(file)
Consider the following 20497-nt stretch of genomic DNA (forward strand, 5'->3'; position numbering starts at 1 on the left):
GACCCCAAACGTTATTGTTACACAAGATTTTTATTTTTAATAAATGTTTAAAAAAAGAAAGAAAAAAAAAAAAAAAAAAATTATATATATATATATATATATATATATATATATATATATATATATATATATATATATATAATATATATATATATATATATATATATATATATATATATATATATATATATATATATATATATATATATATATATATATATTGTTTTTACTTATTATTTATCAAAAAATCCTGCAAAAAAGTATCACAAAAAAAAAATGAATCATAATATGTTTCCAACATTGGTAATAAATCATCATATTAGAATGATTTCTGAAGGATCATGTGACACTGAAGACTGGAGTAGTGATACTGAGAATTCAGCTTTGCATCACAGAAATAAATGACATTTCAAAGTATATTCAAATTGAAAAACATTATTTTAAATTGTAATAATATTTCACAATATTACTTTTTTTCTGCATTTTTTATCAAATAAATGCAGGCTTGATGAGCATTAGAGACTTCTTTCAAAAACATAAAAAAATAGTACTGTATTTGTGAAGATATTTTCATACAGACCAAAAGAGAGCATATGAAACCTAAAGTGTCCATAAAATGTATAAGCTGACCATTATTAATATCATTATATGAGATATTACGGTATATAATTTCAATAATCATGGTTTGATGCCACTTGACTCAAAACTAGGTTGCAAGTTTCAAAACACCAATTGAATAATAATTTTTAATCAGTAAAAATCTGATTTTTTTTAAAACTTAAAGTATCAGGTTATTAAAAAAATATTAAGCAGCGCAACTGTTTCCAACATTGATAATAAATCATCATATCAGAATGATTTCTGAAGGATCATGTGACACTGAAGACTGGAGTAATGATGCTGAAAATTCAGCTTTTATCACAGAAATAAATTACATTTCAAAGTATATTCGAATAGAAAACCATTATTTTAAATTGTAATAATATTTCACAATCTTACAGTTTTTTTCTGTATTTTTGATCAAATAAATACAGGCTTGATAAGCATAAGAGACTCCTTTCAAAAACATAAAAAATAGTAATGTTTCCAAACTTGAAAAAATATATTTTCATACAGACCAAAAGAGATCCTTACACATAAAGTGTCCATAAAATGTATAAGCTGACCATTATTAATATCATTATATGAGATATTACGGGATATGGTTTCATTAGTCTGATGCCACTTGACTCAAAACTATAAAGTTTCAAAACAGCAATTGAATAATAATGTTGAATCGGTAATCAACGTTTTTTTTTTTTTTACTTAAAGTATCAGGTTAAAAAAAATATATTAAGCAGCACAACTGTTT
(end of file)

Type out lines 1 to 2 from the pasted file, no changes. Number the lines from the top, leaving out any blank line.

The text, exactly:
Consider the following 20497-nt stretch of genomic DNA (forward strand, 5'->3'; position numbering starts at 1 on the left):
GACCCCAAACGTTATTGTTACACAAGATTTTTATTTTTAATAAATGTTTAAAAAAAGAAAGAAAAAAAAAAAAAAAAAAATTATATATATATATATATATATATATATATATATATATATATATATATATATATATATATAATATATATATATATATATATATATATATATATATATATATATATATATATATATATATATATATATATATATATATATATTGTTTTTACTTATTATTTATCAAAAAATCCTGCAAAAAAGTATCACAAAAAAAAAATGAATCATAATATGTTTCCAACATTGGTAATAAATCATCATATTAGAATGATTTCTGAAGGATCATGTGACACTGAAGACTGGAGTAGTGATACTGAGAATTCAGCTTTGCATCACAGAAATAAATGACATTTCAAAGTATATTCAAATTGAAAAACATTATTTTAAATTGTAATAATATTTCACAATATTACTTTTTTTCTGCATTTTTTATCAAATAAATGCAGGCTTGATGAGCATTAGAGACTTCTTTCAAAAACATAAAAAAATAGTACTGTATTTGTGAAGATATTTTCATACAGACCAAAAGAGAGCATATGAAACCTAAAGTGTCCATAAAATGTATAAGCTGACCATTATTAATATCATTATATGAGATATTACGGTATATAATTTCAATAATCATGGTTTGATGCCACTTGACTCAAAACTAGGTTGCAAGTTTCAAAACACCAATTGAATAATAATTTTTAATCAGTAAAAATCTGATTTTTTTTAAAACTTAAAGTATCAGGTTATTAAAAAAATATTAAGCAGCGCAACTGTTTCCAACATTGATAATAAATCATCATATCAGAATGATTTCTGAAGGATCATGTGACACTGAAGACTGGAGTAATGATGCTGAAAATTCAGCTTTTATCACAGAAATAAATTACATTTCAAAGTATATTCGAATAGAAAACCATTATTTTAAATTGTAATAATATTTCACAATCTTACAGTTTTTTTCTGTATTTTTGATCAAATAAATACAGGCTTGATAAGCATAAGAGACTCCTTTCAAAAACATAAAAAATAGTAATGTTTCCAAACTTGAAAAAATATATTTTCATACAGACCAAAAGAGATCCTTACACATAAAGTGTCCATAAAATGTATAAGCTGACCATTATTAATATCATTATATGAGATATTACGGGATATGGTTTCATTAGTCTGATGCCACTTGACTCAAAACTATAAAGTTTCAAAACAGCAATTGAATAATAATGTTGAATCGGTAATCAACGTTTTTTTTTTTTTTACTTAAAGTATCAGGTTAAAAAAAATATATTAAGCAGCACAACTGTTT